Chapter 2: Between Adam and Jesus
The first question:
In Jesus’ prayer “Our Father,” does God lead us into temptation?
It is a very subtle question, and you will have to be utterly attentive to understand it.
God is good. He cannot lead you into temptation, but his very goodness leads you into temptation. The goodness of God is something which is already there. It exists; you have to do nothing to create it. You simply open to it and it showers on you. When you become good you have not done anything; you become good through God. But when you become bad, you have done something; you become bad through yourself. So when you are good, the ego cannot exist. It is a prasad, a gift from God.
When you say “yes,” the ego cannot exist; you disappear. In the very moment you say “yes,” you are not there; that is the temptation. Only by doing bad can you be. Whenever you do evil, you are there; whenever you do good, you are not there - good flows through you, evil you do. Through evil you are, through good you disappear - that’s the temptation. Adam means “no;” Jesus means “yes.” Between Adam and Jesus is the whole history of human consciousness.
What was the temptation of Adam? Why did he disobey? God was good, but Adam was not there. Through his disobedience he created himself - that is the temptation. In the Garden of Eden, God was there, everywhere. Adam was not there; he was a non-entity, a part of the whole. Through asserting, through saying “no,” through disobedience, through rejecting God, through doing evil, he became himself.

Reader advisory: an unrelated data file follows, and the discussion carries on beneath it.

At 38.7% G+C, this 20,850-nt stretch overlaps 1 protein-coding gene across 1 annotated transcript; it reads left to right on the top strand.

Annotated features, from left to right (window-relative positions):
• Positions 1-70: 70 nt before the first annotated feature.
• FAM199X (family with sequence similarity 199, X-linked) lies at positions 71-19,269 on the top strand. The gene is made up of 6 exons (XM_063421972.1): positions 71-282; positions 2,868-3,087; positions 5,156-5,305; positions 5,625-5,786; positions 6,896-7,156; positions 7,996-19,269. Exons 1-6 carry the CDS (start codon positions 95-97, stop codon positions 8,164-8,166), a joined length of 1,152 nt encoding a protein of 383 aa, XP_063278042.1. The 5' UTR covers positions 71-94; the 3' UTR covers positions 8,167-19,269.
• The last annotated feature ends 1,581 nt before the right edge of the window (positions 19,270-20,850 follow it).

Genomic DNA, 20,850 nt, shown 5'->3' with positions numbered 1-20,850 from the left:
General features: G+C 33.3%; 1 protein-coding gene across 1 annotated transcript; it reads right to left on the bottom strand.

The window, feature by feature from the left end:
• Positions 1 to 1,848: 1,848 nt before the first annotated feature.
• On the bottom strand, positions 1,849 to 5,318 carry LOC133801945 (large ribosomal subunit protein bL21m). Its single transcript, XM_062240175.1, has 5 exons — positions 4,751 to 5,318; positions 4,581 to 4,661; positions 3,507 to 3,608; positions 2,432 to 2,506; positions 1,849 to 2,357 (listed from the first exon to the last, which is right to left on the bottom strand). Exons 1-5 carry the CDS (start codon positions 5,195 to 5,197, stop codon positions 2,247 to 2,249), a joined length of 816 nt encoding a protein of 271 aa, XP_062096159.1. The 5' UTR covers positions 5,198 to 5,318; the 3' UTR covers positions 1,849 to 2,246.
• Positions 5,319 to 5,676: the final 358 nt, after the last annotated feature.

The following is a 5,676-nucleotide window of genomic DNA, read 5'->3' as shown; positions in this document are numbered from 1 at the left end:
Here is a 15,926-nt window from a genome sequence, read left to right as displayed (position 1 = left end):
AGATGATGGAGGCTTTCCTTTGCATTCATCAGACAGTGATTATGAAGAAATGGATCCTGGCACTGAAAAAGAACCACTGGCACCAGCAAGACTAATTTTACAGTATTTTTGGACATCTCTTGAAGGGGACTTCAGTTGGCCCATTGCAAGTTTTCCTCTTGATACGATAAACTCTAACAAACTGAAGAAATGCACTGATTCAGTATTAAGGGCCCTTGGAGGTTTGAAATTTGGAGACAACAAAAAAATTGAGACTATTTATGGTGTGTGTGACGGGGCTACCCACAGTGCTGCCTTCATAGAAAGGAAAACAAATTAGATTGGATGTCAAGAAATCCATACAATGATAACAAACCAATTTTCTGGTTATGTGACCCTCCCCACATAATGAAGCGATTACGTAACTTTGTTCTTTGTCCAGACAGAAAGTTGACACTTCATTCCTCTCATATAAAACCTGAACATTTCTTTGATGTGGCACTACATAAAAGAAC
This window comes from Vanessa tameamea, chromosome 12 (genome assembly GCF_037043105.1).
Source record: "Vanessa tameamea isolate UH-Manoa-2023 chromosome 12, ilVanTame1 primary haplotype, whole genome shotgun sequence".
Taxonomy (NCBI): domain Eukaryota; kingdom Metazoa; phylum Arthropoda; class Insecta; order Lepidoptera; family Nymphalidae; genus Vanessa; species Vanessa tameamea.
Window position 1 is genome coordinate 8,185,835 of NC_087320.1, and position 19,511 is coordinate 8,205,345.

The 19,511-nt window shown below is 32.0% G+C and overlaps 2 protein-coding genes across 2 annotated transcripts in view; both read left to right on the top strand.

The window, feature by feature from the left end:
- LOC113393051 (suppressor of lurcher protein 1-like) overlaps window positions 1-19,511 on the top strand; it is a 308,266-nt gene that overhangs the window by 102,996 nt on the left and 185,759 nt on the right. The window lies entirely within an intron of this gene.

Adam was the first man, not because he was the first man - there may have been many others before him, but nobody said “no.” So history cannot record them; they had no egos. And this is my feeling: how could Adam have been the first man? There may have been millions before him, but nobody said “no.” They could not become men, they could not become egos. Adam said “no.” Of course he suffered for saying that; he was thrown out of the garden of bliss.
Evil leads you into suffering, but it has a temptation: it creates the “I,” you can feel that you are. Jesus, Buddha; they are not. Hitler, Genghis Khan; they are. The more evil you do, the more your ego becomes strengthened. The more against you go, against the wind, against the current, the more you feel that you are. When you flow with the river, where are you? The river is, and the river goes on flowing through you also. God is good - that’s the temptation.